The treaty was ratified in 1964 by the U.S. and Canada to provide flood control and generate additional hydro power, but was negotiated without considering the impacts it would have on the rights, culture, economies and ways of life of the Indigenous Nations. For decades, the Ktunaxa, Secwepemc and Syilx Okanagan Nations and their members have been severely affected by the construction of treaty dams and reservoirs, changes to river flows, ecosystem and cultural losses, and the related impacts to their economies. Negotiations will continue with the Secwépemc, Syilx Okanagan and Ktunaxa Nations for a long-term agreement to help address environmental, cultural and economic impacts caused by the operations of the Columbia River Treaty.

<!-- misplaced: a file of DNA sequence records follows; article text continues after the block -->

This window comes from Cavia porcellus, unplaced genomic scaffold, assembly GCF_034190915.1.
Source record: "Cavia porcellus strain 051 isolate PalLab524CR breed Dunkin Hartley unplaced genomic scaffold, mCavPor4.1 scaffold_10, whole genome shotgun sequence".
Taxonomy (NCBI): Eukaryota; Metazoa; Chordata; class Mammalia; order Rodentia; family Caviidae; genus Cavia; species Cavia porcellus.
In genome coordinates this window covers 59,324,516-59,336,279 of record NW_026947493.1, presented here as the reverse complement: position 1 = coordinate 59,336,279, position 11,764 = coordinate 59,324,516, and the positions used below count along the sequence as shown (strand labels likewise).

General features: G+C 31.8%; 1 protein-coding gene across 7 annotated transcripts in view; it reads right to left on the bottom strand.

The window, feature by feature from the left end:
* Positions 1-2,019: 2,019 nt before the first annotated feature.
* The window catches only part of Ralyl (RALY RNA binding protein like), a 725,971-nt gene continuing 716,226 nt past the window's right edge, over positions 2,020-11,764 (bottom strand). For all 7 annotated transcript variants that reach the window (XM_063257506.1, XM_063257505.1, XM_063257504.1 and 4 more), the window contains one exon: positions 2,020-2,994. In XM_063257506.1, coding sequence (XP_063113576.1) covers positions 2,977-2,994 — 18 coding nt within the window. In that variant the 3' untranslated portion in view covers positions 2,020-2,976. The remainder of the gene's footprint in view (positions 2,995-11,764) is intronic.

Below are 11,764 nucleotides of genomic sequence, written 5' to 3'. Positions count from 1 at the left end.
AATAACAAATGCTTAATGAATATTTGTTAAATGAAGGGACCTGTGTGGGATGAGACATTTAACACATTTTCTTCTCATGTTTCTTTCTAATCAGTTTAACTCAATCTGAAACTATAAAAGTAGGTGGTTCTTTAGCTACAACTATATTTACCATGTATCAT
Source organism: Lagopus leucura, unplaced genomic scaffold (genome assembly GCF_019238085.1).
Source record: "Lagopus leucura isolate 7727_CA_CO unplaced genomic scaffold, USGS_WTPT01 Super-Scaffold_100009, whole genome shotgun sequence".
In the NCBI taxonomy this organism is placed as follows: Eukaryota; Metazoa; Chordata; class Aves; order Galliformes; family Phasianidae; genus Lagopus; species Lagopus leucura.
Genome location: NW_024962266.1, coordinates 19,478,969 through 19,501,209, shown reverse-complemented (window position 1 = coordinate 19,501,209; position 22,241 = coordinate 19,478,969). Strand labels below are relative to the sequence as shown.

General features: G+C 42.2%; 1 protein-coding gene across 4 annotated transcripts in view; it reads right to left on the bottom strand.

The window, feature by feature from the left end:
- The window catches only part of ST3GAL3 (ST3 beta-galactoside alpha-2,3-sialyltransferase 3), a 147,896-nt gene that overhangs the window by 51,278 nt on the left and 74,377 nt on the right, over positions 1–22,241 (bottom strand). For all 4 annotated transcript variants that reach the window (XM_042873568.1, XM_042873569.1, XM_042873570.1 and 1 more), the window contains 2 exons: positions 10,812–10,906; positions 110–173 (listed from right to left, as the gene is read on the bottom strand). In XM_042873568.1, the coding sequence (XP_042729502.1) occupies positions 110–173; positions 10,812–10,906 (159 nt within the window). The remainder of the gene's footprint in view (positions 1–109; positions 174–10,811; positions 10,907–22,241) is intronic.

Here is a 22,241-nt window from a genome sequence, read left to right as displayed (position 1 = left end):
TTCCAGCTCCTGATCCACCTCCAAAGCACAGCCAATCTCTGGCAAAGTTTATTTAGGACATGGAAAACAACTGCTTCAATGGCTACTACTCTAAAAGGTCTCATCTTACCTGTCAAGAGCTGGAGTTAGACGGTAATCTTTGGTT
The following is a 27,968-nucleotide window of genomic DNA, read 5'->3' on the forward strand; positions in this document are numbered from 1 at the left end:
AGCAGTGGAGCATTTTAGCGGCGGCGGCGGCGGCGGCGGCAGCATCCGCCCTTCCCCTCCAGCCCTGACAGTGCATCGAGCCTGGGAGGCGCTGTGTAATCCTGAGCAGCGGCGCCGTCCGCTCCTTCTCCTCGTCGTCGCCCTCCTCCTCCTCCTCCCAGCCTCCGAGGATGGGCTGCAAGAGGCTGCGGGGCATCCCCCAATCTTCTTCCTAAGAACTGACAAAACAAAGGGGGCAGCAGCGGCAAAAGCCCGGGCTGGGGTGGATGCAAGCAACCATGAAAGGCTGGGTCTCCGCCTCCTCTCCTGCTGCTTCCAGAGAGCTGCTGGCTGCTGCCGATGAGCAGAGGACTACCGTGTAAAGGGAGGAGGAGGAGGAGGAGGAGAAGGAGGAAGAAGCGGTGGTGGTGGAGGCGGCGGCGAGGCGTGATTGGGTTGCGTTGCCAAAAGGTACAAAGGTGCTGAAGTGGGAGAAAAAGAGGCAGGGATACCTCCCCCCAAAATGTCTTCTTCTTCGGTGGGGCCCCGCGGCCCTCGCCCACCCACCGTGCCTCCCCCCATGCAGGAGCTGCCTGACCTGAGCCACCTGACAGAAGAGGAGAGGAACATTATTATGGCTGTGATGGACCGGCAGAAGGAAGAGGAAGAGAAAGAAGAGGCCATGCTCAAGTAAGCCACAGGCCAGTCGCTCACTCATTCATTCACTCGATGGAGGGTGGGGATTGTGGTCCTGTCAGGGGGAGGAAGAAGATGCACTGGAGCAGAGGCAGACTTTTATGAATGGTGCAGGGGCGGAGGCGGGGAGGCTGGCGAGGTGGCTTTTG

“When the Columbia River Treaty was developed, governments didn’t consult or co-operate with First Nations or any Columbia Basin residents – the very people whose lives, livelihoods and cultures would be affected for decades,” said Katrine Conroy, Minister of Finance and Minister Responsible for the Columbia River Treaty. “Since 2018, Indigenous Nations with territory in the Columbia Basin have worked closely with Canada and B.C. to negotiate a modernized treaty with the U.S.; today, they are at last sharing in the benefits the treaty brings.”
Murray Rankin, Minister of Indigenous Relations and Reconciliation, said: “The announcement today reflects our government’s action toward building relationships with First Nations that recognize, respect and support their right to self-determination. These agreements ensure Nations benefit from Columbia River Treaty revenues and support a new way of seeking First Nations’ free, prior and informed consent on a modernized Columbia River Treaty.”